According to fashion scholar, Jo Jenkinson, unisex has been a conduit for radical change since World War II. When men went to the front lines, American women joined the workforce en masse for the first time. However, the existing style for feminine clothing–long, flowy dresses–would result in numerous accidents in factories. Changes had to be made.

In 1942, designer Vera Maxwell was commissioned by Allis Chalmers and Sperry Gyroscope Co. to design a jumpsuit for female factory workers (as depicted in the famous Rosie the Riveter poster). Later, around 1957, silver metallic fabric, make-up, and jewelry became the staple for a new movement, Space Age fashion. At this time, the jumpsuit was also used because of its heavy resemblance to the suits worn by astronauts. These are both perfect examples of what Anne Hollander meant in her book Seeing Through Clothes when stating “the style is what combines the clothes and the body into the accepted contemporary look.” In the 1940s, the accepted look slowly became women wearing clothes that weren’t long and flowy. The style of the jumpsuit created an acceptable new look for women, as Hollander previously stated. During the Space Age, the new metallic look merged the innovative stages of NASA/Space Race with that of the fashion world. For my final project, my main goal is to encapsulate visuals from these two periods of time, as well as the information I discovered in my research.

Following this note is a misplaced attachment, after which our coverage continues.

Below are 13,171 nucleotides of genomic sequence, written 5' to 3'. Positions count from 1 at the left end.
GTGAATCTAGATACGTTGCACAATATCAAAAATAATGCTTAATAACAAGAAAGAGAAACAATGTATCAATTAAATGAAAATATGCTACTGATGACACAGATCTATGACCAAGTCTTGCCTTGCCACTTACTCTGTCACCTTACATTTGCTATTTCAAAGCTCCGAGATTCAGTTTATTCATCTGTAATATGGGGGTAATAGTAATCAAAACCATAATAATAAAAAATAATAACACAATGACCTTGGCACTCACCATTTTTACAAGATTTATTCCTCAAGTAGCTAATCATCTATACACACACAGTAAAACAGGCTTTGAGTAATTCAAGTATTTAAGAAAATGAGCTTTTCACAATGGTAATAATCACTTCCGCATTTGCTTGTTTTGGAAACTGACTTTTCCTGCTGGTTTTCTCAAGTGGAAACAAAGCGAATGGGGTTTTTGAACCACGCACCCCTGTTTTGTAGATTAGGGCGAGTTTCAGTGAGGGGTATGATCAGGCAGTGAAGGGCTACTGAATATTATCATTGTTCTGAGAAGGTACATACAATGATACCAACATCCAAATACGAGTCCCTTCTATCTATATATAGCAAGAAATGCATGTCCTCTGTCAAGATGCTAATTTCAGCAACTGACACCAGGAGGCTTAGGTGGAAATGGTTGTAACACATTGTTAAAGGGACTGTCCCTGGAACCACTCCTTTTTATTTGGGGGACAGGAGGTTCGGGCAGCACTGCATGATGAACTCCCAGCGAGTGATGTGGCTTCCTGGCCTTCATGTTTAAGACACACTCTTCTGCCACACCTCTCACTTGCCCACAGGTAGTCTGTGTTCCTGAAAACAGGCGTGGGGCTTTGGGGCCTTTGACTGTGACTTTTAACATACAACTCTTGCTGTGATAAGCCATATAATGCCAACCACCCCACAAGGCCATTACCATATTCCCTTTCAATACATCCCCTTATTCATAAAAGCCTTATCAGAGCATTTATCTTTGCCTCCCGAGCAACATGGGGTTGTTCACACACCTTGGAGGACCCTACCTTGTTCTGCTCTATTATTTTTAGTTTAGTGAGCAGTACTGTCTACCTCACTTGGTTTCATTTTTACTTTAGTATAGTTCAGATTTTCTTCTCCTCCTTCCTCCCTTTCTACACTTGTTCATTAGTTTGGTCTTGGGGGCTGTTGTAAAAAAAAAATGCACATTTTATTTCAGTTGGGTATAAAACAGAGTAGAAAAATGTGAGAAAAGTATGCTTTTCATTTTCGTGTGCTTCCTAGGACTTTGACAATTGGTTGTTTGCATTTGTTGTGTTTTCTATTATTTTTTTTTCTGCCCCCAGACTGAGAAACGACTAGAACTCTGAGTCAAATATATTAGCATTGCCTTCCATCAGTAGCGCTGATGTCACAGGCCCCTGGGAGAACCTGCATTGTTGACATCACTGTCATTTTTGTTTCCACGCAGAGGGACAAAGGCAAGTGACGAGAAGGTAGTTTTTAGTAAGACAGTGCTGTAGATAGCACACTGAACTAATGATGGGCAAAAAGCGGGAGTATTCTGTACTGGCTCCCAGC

Poster: Final Silkscreen depicting the history of the jumpsuit and evolution of its purpose over time

When I first began this project, I was unsure of how to approach the final piece. I didn’t know if the best plan was written and informative, visual, or a combination of the three. It seemed counterintuitive to disregard the information I found entirely by creating a full jumpsuit, or some form of miniature variant. So, after painstakingly changing my idea, my conclusion was to incorporate my silkscreen class knowledge with the visual and descriptive knowledge on the jumpsuit.